Walking at Least 3,800 Steps Per Day Might Reduce Your Risk of Dementia, New Research Shows

People who walked more than 40 steps per minute reaped the most benefits, but even slower walkers were able to cut their risk of mental decline significantly.

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There are many proven benefits to walking—it improves cardiovascular fitness, reduces your risk of heart attack, and even boosts brain health. But the question that still lingers is how much walking do you need to do to reap those rewards? If your main goal is to stave off mental decline, there is finally an answer. According to a recent study published in the JAMA Network, you'll need to walk between 3,800 and 9,800 steps each day to reduce your risk of dementia.

The researchers used a UK Biobank population-based cohort study, conducted from 2013 to 2015 to obtain their findings. In total, there were 78,430 adults aged 40 to 79 years included in the study. Each participant had to wear a wrist accelerometer, which allowed the researchers to count how many steps they took daily.

After tracking each subjects' daily step count, they were then split into two categories: people who walked fewer than 40 steps per minute (incidental steps) and those who walked more than 40 steps per minute (purposeful walking). The researchers also examined participants who took the most steps within 30 minutes over an entire day.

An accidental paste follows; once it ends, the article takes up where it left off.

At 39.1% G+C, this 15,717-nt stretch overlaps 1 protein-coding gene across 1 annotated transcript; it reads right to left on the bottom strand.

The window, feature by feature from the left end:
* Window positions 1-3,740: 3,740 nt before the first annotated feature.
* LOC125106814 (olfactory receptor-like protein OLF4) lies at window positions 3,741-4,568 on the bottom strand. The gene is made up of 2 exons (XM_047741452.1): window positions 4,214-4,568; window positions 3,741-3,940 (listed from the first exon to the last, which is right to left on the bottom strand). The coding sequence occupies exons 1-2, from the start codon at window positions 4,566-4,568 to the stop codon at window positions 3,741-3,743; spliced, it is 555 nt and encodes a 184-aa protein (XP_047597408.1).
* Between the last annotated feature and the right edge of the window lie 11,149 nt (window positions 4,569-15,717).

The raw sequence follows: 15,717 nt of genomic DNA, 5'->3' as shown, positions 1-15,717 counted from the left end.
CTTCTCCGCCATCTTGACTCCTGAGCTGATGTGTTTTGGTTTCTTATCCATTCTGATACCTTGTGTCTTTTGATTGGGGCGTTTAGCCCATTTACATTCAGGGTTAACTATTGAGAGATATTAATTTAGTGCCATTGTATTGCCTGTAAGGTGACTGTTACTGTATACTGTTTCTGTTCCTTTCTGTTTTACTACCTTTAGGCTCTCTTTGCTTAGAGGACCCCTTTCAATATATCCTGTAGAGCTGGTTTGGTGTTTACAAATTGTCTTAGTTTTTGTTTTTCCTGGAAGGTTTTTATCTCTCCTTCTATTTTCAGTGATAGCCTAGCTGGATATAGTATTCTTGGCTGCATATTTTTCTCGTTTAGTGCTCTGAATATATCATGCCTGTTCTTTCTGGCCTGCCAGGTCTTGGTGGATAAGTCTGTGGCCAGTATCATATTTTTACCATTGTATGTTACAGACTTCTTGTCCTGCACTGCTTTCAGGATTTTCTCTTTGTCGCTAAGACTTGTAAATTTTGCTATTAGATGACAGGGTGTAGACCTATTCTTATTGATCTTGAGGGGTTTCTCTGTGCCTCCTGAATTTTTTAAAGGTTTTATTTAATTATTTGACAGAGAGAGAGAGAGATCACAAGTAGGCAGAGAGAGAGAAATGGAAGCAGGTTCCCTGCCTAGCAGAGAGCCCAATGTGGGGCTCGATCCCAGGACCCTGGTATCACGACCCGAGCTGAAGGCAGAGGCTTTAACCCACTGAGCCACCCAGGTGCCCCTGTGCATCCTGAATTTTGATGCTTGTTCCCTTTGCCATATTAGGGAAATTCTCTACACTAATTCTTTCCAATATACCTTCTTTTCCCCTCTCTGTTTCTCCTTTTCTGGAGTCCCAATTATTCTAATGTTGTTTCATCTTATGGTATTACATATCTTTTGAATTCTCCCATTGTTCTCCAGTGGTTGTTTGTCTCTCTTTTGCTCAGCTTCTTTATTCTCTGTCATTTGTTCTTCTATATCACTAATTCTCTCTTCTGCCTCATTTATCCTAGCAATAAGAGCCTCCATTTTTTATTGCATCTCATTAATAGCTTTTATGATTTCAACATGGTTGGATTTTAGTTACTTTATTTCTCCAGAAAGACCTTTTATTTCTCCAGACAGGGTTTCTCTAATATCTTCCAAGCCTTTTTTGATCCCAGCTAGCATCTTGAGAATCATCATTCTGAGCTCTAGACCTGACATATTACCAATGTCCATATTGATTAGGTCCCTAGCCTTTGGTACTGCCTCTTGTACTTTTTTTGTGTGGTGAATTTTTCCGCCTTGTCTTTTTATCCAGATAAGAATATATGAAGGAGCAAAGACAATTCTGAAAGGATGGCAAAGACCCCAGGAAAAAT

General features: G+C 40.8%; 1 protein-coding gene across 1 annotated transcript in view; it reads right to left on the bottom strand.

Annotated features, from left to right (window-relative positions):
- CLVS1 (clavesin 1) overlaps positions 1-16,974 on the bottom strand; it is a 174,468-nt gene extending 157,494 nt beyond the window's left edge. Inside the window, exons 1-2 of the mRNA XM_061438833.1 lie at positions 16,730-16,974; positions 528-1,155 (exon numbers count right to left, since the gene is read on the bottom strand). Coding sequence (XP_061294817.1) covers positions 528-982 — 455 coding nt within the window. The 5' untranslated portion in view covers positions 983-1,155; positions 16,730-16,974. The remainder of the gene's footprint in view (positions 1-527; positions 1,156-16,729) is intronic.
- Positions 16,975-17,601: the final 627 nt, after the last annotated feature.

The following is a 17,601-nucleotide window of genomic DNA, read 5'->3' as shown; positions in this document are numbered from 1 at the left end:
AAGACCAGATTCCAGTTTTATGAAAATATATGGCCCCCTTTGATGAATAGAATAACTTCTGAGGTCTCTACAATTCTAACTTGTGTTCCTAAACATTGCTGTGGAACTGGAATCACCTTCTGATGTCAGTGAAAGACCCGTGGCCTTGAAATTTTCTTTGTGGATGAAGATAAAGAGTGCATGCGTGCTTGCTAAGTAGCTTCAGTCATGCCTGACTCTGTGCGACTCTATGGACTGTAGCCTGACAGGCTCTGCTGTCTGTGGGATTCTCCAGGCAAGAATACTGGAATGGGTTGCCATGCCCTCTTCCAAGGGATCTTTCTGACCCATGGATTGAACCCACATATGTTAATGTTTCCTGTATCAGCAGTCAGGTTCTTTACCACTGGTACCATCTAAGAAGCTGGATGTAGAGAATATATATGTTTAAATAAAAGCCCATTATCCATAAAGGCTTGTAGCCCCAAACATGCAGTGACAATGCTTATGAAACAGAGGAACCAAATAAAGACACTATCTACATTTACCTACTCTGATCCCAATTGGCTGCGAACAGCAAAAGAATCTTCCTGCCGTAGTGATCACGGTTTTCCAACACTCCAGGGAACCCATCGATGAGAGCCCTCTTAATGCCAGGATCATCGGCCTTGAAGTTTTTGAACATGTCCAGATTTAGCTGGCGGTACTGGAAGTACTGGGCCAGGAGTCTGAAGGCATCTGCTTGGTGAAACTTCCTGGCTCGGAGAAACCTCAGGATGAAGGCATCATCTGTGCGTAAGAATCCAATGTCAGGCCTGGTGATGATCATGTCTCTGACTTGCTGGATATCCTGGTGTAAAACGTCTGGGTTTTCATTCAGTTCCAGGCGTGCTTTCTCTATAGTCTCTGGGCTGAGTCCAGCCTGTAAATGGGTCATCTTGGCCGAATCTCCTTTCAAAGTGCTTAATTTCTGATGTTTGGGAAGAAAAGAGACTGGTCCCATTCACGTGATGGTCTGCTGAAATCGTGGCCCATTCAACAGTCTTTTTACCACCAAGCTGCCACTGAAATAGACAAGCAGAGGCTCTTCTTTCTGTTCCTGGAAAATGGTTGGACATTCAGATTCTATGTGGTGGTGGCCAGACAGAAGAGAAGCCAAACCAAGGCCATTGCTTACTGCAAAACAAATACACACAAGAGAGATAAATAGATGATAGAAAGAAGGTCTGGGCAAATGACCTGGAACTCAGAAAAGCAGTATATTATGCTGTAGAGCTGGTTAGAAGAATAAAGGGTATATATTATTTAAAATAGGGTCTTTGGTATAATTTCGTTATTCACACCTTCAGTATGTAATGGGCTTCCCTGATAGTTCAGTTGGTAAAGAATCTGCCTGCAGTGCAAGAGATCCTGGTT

Once they had their numbers, the researchers then compared each person's walking habits against their diagnosis of dementia seven years after tracking their steps. The scientists also looked at age, ethnicity, education, sex, socio-emotional status, and how many days each subject wore an accelerator.

According to the study results, people who took 9,826 steps per day were 50% less likely to develop dementia within seven years. Additionally, people who walked more than 40 steps per minute, about 6,315 steps per day, cut their risk of dementia by 57%. Even slower walkers—those who walked approximately 3,800 steps per day, were able to decrease their risk of developing dementia by 25%.

Despite the promising findings, researchers note that there were some limitations to the study. Because it was only observational, it cannot directly correlate walking and a lower risk of dementia. The researchers also note that the younger age range of the participants may have also contributed to the positive results.

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